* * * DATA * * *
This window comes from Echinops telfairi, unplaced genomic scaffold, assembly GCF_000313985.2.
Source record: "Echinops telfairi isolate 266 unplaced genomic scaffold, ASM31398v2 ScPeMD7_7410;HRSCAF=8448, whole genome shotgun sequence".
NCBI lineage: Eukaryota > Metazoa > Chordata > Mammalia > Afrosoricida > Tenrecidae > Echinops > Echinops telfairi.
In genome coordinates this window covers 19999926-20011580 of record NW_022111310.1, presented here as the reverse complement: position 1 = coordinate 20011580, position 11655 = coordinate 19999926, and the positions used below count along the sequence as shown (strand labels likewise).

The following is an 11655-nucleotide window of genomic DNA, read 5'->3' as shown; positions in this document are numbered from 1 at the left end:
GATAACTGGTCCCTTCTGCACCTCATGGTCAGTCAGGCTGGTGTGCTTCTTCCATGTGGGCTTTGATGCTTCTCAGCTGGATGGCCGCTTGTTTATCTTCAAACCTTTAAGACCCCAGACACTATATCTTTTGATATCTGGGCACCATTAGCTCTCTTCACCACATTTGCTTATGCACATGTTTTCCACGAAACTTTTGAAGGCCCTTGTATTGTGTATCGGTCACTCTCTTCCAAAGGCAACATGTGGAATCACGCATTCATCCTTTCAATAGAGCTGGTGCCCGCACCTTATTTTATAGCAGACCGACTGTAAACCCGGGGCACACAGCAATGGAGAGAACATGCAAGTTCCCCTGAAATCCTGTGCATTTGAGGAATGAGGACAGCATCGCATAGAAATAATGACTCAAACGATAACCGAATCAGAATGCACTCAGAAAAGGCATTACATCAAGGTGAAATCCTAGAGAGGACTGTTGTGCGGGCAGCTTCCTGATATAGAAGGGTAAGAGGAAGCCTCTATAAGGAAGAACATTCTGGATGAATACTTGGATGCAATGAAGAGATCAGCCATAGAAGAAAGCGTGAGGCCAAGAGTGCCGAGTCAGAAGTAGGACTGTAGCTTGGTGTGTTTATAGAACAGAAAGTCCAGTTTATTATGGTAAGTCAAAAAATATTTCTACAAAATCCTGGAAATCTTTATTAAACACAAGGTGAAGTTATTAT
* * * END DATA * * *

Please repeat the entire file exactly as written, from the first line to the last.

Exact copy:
This window comes from Echinops telfairi, unplaced genomic scaffold, assembly GCF_000313985.2.
Source record: "Echinops telfairi isolate 266 unplaced genomic scaffold, ASM31398v2 ScPeMD7_7410;HRSCAF=8448, whole genome shotgun sequence".
NCBI lineage: Eukaryota > Metazoa > Chordata > Mammalia > Afrosoricida > Tenrecidae > Echinops > Echinops telfairi.
In genome coordinates this window covers 19999926-20011580 of record NW_022111310.1, presented here as the reverse complement: position 1 = coordinate 20011580, position 11655 = coordinate 19999926, and the positions used below count along the sequence as shown (strand labels likewise).

The following is an 11655-nucleotide window of genomic DNA, read 5'->3' as shown; positions in this document are numbered from 1 at the left end:
GATAACTGGTCCCTTCTGCACCTCATGGTCAGTCAGGCTGGTGTGCTTCTTCCATGTGGGCTTTGATGCTTCTCAGCTGGATGGCCGCTTGTTTATCTTCAAACCTTTAAGACCCCAGACACTATATCTTTTGATATCTGGGCACCATTAGCTCTCTTCACCACATTTGCTTATGCACATGTTTTCCACGAAACTTTTGAAGGCCCTTGTATTGTGTATCGGTCACTCTCTTCCAAAGGCAACATGTGGAATCACGCATTCATCCTTTCAATAGAGCTGGTGCCCGCACCTTATTTTATAGCAGACCGACTGTAAACCCGGGGCACACAGCAATGGAGAGAACATGCAAGTTCCCCTGAAATCCTGTGCATTTGAGGAATGAGGACAGCATCGCATAGAAATAATGACTCAAACGATAACCGAATCAGAATGCACTCAGAAAAGGCATTACATCAAGGTGAAATCCTAGAGAGGACTGTTGTGCGGGCAGCTTCCTGATATAGAAGGGTAAGAGGAAGCCTCTATAAGGAAGAACATTCTGGATGAATACTTGGATGCAATGAAGAGATCAGCCATAGAAGAAAGCGTGAGGCCAAGAGTGCCGAGTCAGAAGTAGGACTGTAGCTTGGTGTGTTTATAGAACAGAAAGTCCAGTTTATTATGGTAAGTCAAAAAATATTTCTACAAAATCCTGGAAATCTTTATTAAACACAAGGTGAAGTTATTAT